May or June Beetles (annual species)
- Scientific Name: While there are over 150 species of May-June beetles, Phyllophaga spp., known in North America, the southwestern June beetle, P. crinita Burmeister, is especially troublesome in Texas and southern Oklahoma. While this species can be the main grub in a given area, it often occurs mixed with southern and southwestern masked chafers, Cyclocephala lurida and C. pasadenae, as well as another June beetle, P. submucida. [Phylum Arthropoda: Class Insecta: Order Coleoptera: Family Scarabaeidae]
- Common Names: May beetle, June beetle, Junebug, Hanneton, phyllophaga
- Climatic Zone: Subtropical and southern temperate
- Geographic Distribution: Phyllophaga are native to North and Central America and most species in the northern states take three to five years to complete development. P. crinita is an important pest in Texas and Oklahoma but its know range extends to Louisiana and Georgia.
- Damaging Stage: Larvae damage roots of grasses and possibly ornamental plants as they feed on the organic matter (especially thatch) found at the soil-thatch interface of turfgrasses. Adults feed at night on deciduous tree leaves, occasionally causing severe spring defoliation.
- Hosts: All southern and transition zone grasses are attacked, but damage is most common in bermudagrass and St. Augustinegrass.
- Damage Symptoms: Damage is typical for white grubs; damaged turf wilts as if under drought stress and eventually this turf dies in irregular patches. The grubs of P. crinita are about the same size as masked chafers. Damage to bermudagrass can occur from late August through November. When heavy populations occur, the turf turns brown as if not being irrigated and the turf can be lifted like a loose carpet. These grubs may also damage turf from May into June, but most southern turfgrasses outgrow the grub damage at this time.
- Description of Stages:
The life stages of P. crinita are typical of white grubs, and the larvae can generally be identified to genus by looking at the raster pattern. An expert is needed to identify different species of May/June beetle larvae.
Eggs: The white oval eggs are usually about 3/32 inch (2 mm) long and are placed singly in earthen cells. The eggs absorb moisture and become more round.
Larvae: Phyllophaga larvae are very difficult to separate to species and an expert is needed to make a proper identification. However, P. crinita larvae have a broadly U shaped anus and two parallel rows of bristles pointing towards each other on the raster. Full grown grubs are about 7/8 to 1 inch (20 to 25 mm) long. Third instar grubs may be found at any time during the year though most of the population takes one year to complete development.
Pupae: The pupae are white at first and become brownish with age. Most pupae are 5/8 to 7/8 inch (15 to 22 mm) long.
Adults: The adults of P. crinita are a light reddish-tan color and are often confused with masked chafers that can be flying at the same time. P. crinita adults generally do not have a dark spot on either side of the pronotum and the leg claws have a preapical tooth (the tarsal claws each look like they have two teeth). Adults are usually 1/2 to 5/8 inch (12 to 18 mm).
- Life Cycle and Habits:
Studies in Texas have revealed that grubs of P. crinita can be found in the soil in any month of the year. Apparently, if conditions are poor (probably drought), the grubs may take a second year to complete development. Overwintered larvae pupate from mid-May through early July and adults emerge to mate and lay eggs from mid-June to the end of July. However, in drought years, the adults may remain in the soil until rainfall coaxes them out to mate and lay eggs. In these conditions, adults have been known to have heavy flights in late July through mid-August for the few nights following a thunderstorm.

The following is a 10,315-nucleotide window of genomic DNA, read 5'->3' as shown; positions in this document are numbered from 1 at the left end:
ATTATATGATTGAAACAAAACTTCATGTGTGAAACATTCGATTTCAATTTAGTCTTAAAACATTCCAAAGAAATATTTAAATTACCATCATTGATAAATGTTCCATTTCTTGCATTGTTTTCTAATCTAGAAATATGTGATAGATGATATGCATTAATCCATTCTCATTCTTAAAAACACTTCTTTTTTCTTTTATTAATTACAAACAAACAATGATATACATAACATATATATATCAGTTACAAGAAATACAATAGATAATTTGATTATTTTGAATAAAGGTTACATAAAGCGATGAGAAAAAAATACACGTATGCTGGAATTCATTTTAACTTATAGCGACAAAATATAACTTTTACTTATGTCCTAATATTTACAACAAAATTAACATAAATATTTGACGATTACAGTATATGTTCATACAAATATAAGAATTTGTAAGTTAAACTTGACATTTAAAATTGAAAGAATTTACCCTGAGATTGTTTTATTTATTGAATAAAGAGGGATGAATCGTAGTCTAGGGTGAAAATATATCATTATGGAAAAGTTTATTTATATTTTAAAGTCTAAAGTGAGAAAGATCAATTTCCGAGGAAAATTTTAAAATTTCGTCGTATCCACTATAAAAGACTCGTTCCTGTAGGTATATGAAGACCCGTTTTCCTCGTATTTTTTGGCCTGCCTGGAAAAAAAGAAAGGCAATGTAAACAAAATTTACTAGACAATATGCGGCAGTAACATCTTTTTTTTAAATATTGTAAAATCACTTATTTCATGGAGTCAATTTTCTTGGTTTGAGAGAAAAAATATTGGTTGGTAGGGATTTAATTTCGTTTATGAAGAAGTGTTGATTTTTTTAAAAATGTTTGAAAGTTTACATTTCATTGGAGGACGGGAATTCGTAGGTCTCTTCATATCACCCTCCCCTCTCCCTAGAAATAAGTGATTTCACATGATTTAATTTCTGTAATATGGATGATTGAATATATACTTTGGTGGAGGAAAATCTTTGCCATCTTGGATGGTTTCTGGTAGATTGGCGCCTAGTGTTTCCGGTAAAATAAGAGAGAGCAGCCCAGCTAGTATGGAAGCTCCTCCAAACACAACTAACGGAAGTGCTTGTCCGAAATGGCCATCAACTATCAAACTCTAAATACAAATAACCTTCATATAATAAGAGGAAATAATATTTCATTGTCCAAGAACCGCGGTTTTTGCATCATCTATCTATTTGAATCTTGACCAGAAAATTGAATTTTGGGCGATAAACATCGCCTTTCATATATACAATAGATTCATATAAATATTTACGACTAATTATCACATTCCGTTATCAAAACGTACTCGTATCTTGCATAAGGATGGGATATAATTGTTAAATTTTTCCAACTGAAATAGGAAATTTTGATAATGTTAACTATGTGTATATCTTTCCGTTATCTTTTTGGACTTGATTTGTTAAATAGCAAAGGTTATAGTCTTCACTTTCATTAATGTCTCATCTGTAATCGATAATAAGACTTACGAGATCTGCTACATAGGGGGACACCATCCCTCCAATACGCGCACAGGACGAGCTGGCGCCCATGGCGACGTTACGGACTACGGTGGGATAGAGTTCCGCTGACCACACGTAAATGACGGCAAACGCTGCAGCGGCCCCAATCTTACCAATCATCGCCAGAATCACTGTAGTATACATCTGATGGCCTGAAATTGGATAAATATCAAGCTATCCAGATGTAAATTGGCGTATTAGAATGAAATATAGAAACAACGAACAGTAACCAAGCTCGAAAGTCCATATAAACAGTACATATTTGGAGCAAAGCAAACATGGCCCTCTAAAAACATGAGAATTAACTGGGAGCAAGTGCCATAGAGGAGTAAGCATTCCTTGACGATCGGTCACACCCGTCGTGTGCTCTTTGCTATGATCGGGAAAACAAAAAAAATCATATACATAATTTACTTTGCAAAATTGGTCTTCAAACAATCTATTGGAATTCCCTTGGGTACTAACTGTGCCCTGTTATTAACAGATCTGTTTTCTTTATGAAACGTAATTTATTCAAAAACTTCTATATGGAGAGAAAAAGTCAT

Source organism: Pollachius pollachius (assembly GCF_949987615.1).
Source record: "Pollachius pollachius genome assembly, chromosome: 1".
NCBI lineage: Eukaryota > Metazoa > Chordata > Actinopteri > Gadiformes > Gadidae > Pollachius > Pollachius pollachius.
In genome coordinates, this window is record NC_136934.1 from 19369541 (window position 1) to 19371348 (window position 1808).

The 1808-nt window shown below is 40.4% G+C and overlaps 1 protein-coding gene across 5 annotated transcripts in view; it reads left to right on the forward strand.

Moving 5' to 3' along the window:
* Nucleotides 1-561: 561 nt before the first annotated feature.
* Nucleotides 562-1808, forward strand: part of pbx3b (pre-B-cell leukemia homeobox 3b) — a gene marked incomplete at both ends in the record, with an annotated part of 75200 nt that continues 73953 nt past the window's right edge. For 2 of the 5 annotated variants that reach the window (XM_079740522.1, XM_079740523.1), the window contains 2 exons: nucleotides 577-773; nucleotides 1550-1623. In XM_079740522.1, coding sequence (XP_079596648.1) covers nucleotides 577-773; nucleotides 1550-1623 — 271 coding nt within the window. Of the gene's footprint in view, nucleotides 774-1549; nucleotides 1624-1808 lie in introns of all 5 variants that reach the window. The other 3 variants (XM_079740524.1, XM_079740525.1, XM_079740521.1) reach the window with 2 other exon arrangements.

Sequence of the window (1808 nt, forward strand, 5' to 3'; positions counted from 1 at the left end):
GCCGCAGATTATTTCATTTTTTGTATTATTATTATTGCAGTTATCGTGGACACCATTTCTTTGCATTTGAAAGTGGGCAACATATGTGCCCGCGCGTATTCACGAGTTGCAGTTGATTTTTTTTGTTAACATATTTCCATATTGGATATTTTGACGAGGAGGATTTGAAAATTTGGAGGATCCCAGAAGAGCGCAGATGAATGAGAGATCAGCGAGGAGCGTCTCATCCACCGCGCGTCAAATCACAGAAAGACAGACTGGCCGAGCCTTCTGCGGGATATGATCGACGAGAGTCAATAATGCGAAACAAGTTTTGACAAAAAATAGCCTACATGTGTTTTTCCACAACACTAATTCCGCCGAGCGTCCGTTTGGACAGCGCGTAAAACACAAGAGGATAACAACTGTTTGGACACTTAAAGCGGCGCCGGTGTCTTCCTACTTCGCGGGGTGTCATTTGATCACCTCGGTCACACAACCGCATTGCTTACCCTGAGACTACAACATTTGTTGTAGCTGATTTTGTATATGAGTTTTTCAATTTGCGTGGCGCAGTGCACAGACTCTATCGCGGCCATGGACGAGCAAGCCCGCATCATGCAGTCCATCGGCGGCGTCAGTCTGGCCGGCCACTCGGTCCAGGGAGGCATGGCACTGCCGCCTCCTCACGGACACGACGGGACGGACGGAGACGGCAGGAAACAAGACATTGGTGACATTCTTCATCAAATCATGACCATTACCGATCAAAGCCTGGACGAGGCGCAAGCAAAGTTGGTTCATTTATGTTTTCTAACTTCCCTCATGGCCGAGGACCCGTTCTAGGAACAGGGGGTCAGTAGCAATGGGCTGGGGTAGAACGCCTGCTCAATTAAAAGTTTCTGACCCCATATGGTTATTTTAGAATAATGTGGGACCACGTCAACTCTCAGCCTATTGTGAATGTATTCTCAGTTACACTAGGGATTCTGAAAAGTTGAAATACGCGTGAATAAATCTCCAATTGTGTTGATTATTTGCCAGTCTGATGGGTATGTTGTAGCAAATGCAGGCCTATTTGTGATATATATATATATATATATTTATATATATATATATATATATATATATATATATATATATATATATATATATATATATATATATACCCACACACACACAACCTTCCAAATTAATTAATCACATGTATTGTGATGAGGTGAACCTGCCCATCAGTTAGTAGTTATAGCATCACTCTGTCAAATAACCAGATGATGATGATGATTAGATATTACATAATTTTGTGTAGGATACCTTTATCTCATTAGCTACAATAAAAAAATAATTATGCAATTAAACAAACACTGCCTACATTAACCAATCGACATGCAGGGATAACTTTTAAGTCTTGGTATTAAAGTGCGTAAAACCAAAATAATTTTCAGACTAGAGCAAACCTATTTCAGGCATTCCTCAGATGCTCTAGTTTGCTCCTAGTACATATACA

Unlike other Phyllophaga, P. crinita apparently does not feed extensively, if any, on the foliage of deciduous trees and shrubs. As the females emerge, they release a sex pheromone that attracts males for mating. Mated females may fly short distances, but they appear to burrow back into the soil to lay their eggs. Males are attracted to lights and commonly annoy residents when they fly into lighted windows or onto screen doors. Eggs are placed 2 to 3 inches into the soil and must absorb moisture before they develop. After 20 to 30 days, the eggs hatch and the young larvae burrow upwards in search of organic matter, thatch, and plant roots. The larvae develop rapidly in moist soil conditions, or they may remain fairly deep in the soil profile during hot-dry conditions. Third instar larvae are about the only stage present by mid-October. In cooler temperatures, the grubs move downward and remain quiet until soil temperatures begin to rise in the spring.
- Control Approaches:
Cultural Control - Habitat Modification - Since the eggs require moisture for development, restricting irrigation in July and early August may significantly reduce survival. Adult Phyllophaga are attracted to lights at night and damage can be concentrated under or around street lights. Replace the lights with sodium vapor or yellow lights to reduce their attractiveness.
Natural Control - Milky Diseases and Parasites - Milky diseases caused by strains of Bacillus popilliae are known but commercial preparations do not contain Phyllophaga-specific strains. Larvae are also commonly attacked by Tiphia wasps but these wasps may require several seasons to build up populations sufficient to control these pests.